There was visible outrage across Nigeria’s media space as a trigger-happy Policeman shot dead a Lagos-based female lawyer, Bolanle Raheem in the Ajah area of the state on Sunday, Christmas day morning. NOHR learned that the shooting occurred when the deceased and her family were returning from Christmas service. The policeman, identified as Drambi Vandi, an Assistant Superintendent of Police (ASP), and his team was attached to Ajiwe police station, Ajah.
Raheem, it was gathered, was shot when the car she was driving with her family tried to make a U-turn under the Ajah Bridge. She was rushed to a hospital where she was confirmed dead. Police spokesman, Benjamin Hundeyin confirmed the incident, describing it as “unfortunate and avoidable”, assuring the public that justice will prevail.
“The ASP that shot and two others with him have since been taken into custody,” Hundeyin tweeted on Monday. In a rare move, the Inspector-General of Police (IGP), Usman Baba, on Monday, less than 24 hours after the killing, condemned the shooting and killing of Raheem, describing the incident as unfortunate and sad, and vowing speedy investigation and prosecution of the officers responsible, according to a statement by a police spokesperson.
The Nigerian Bar Association (NBA) has also demanded justice on the matter
Police Killing Too Many
The killing of Raheem is one of the many incidents of police brutality and extrajudicial killings that have been recorded across Nigeria in recent times.
On 6 December 2022, one Gafaru Buraimoh, a 31-year-old young man was killed by a police inspector allegedly attached to the same Ajiwe police station, Ajah. The police said they have arrested the culprit and are investigating the matter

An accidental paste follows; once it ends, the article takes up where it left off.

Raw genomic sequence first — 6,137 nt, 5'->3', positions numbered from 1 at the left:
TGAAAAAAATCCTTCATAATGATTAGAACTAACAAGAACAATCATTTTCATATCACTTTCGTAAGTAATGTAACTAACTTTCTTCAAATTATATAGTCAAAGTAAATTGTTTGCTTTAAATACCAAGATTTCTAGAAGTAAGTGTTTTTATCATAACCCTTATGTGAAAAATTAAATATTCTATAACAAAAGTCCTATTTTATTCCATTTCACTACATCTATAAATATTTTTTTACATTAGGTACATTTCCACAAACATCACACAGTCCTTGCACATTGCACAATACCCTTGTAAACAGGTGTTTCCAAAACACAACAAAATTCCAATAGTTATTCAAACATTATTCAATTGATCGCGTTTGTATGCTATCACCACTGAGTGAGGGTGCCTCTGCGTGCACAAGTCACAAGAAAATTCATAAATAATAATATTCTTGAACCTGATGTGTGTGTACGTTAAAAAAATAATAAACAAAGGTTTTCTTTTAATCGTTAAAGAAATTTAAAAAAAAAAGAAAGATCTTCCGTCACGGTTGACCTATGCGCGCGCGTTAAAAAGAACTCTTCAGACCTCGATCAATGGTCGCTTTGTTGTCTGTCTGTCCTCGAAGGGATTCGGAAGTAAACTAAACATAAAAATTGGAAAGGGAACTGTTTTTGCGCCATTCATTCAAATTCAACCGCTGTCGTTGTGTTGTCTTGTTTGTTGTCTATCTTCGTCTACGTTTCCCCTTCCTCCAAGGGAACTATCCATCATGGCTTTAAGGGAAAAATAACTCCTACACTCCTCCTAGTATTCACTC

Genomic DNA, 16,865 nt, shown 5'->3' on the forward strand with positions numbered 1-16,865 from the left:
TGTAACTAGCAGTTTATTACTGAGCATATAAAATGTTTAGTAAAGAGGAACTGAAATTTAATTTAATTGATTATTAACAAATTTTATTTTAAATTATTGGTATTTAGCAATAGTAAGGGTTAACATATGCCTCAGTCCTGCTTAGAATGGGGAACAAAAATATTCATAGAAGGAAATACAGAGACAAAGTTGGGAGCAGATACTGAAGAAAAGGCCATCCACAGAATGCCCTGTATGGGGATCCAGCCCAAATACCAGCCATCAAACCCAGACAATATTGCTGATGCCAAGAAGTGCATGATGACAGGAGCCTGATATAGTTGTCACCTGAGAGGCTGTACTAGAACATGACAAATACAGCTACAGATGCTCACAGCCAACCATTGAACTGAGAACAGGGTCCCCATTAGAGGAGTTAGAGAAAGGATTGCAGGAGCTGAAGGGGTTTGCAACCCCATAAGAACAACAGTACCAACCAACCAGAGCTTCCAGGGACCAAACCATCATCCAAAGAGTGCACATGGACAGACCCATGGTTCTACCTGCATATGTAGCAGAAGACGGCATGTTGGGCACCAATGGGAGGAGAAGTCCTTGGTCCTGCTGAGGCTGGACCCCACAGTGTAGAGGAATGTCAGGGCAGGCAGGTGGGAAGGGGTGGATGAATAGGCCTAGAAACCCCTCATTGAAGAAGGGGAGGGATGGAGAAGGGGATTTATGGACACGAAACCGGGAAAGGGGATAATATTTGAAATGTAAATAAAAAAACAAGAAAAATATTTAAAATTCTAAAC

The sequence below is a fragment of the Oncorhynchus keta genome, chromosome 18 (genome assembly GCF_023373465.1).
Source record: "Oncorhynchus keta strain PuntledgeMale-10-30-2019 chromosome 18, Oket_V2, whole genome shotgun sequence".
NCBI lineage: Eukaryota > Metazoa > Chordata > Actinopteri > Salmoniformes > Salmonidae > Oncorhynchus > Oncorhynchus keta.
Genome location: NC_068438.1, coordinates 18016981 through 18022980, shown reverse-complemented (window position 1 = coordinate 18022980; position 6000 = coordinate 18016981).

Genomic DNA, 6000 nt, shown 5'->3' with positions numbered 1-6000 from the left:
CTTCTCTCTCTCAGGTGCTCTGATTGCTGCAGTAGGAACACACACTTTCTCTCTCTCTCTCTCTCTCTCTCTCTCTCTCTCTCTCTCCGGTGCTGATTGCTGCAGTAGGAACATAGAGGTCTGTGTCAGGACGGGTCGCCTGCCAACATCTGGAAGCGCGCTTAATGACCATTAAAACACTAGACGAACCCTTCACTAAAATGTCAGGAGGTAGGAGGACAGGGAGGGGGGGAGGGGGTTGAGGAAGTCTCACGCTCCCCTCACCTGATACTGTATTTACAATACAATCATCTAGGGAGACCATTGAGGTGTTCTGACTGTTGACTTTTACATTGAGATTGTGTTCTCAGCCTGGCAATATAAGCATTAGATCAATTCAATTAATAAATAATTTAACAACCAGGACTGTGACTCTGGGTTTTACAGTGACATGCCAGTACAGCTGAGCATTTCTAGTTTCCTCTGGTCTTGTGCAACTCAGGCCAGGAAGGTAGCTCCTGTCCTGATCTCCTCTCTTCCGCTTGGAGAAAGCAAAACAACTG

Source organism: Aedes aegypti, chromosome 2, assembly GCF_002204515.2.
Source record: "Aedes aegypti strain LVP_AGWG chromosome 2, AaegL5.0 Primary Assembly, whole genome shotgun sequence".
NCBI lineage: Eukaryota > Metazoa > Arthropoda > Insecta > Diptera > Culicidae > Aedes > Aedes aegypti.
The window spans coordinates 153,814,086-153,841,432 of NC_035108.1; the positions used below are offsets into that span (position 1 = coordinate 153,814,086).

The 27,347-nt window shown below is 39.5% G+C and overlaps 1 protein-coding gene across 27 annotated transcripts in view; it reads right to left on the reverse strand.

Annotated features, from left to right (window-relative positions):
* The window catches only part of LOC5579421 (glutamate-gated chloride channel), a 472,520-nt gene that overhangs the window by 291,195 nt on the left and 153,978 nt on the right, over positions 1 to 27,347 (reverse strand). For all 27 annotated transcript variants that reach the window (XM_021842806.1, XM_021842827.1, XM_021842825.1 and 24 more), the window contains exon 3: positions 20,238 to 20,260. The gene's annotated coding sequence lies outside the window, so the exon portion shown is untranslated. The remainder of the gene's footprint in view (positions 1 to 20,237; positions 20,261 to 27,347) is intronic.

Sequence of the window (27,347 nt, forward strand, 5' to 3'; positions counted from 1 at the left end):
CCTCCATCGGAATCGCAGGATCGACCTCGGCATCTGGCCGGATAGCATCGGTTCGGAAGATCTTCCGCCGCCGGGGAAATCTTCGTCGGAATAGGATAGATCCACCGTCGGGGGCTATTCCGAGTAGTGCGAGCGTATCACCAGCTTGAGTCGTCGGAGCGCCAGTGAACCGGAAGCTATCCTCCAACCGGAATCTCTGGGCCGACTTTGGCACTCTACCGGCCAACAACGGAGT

Raheem’s killing comes just over two years after police extrajudicial killings sparked a nationwide outrage that culminated in the #EndSARS protests of October 2020 when millions of youths demanded police reforms, compensation for families of victims, and punishment for trigger-happy policemen.
Following the protest, twenty-eight states and the Federal Capital Territory (FCT) set up Judicial Panels/Commissions of Inquiry (Panels) to investigate allegations of violations of human rights leveled against members of the Nigeria Police Force and other security agencies, especially members of the disbanded Special Anti-Robbery Squad (SARS).
While some state panels including Lagos, Imo, and FCT have announced the payment of compensation to victims, the federal government has been accused of failing to fulfill any of the other promises it made to the protesters, including the persecution of all the indicted police officers such as James Nwafor, the notorious former head of SARS, Awkuzu in Anambra state who several victims accused of torture and extra-judicial killings. Many human rights groups also believe that police abuses including torture and extra-judicial execution of criminal suspects are still widespread across Nigeria.